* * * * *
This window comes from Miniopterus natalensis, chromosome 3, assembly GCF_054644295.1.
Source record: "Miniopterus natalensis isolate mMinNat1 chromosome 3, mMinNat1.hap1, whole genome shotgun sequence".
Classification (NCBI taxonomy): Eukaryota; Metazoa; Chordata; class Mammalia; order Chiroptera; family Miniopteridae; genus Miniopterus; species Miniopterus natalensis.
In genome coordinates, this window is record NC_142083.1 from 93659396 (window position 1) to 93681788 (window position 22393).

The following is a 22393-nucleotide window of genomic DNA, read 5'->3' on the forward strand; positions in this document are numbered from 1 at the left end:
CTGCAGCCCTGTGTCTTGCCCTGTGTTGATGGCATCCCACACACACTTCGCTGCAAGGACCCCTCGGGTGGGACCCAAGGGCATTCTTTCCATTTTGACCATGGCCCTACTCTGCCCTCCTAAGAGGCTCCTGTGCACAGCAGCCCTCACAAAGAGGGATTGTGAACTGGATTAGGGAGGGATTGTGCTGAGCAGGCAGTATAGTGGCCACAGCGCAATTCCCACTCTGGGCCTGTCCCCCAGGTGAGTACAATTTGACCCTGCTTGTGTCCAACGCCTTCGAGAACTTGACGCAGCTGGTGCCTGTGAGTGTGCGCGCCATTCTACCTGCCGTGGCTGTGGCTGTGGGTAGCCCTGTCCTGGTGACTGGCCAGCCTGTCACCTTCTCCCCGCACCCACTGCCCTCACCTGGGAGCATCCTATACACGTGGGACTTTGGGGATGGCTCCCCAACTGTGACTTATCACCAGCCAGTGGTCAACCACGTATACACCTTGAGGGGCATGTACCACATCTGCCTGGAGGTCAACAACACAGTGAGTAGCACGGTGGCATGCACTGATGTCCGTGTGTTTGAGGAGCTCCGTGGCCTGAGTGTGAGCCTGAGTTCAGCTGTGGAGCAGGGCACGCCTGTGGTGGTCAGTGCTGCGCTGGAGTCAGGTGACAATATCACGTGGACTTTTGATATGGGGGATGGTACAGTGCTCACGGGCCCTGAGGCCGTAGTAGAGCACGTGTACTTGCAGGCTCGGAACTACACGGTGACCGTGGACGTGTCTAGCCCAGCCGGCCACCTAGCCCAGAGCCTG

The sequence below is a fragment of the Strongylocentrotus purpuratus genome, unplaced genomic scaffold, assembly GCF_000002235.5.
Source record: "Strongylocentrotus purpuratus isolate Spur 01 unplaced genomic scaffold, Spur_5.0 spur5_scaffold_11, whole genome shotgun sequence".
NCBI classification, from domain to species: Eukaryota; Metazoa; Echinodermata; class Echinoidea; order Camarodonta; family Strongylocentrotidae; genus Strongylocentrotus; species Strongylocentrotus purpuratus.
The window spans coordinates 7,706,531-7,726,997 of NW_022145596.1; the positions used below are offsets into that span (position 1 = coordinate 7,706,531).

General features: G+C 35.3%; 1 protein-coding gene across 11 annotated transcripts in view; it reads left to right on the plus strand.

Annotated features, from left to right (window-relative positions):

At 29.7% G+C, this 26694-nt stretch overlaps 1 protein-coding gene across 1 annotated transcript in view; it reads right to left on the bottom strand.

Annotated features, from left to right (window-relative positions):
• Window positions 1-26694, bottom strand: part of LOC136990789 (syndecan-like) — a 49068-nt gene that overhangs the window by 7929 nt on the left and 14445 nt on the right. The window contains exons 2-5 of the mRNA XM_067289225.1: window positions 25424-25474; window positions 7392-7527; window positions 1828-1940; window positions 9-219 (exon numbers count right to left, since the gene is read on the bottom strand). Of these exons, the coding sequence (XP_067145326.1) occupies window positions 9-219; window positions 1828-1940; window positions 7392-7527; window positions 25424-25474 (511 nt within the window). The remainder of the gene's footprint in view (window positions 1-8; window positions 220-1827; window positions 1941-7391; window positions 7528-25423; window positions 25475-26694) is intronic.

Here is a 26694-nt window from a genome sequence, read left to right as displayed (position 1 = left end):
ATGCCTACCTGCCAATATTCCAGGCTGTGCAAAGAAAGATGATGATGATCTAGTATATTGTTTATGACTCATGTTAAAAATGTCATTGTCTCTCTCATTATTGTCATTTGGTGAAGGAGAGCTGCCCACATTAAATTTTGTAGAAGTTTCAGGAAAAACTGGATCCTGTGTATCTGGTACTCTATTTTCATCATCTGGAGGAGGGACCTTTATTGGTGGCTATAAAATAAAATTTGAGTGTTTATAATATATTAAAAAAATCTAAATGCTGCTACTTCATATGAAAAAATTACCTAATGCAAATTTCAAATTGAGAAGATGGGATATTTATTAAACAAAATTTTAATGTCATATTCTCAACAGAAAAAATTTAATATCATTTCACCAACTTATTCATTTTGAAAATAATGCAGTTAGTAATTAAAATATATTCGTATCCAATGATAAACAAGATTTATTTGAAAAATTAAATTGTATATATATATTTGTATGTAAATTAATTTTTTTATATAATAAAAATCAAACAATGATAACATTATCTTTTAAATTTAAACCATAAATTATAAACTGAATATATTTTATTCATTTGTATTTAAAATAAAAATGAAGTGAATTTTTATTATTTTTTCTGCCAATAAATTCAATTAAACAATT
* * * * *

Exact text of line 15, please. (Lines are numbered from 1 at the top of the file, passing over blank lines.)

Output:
• Window positions 1-26694, bottom strand: part of LOC136990789 (syndecan-like) — a 49068-nt gene that overhangs the window by 7929 nt on the left and 14445 nt on the right. The window contains exons 2-5 of the mRNA XM_067289225.1: window positions 25424-25474; window positions 7392-7527; window positions 1828-1940; window positions 9-219 (exon numbers count right to left, since the gene is read on the bottom strand). Of these exons, the coding sequence (XP_067145326.1) occupies window positions 9-219; window positions 1828-1940; window positions 7392-7527; window positions 25424-25474 (511 nt within the window). The remainder of the gene's footprint in view (window positions 1-8; window positions 220-1827; window positions 1941-7391; window positions 7528-25423; window positions 25475-26694) is intronic.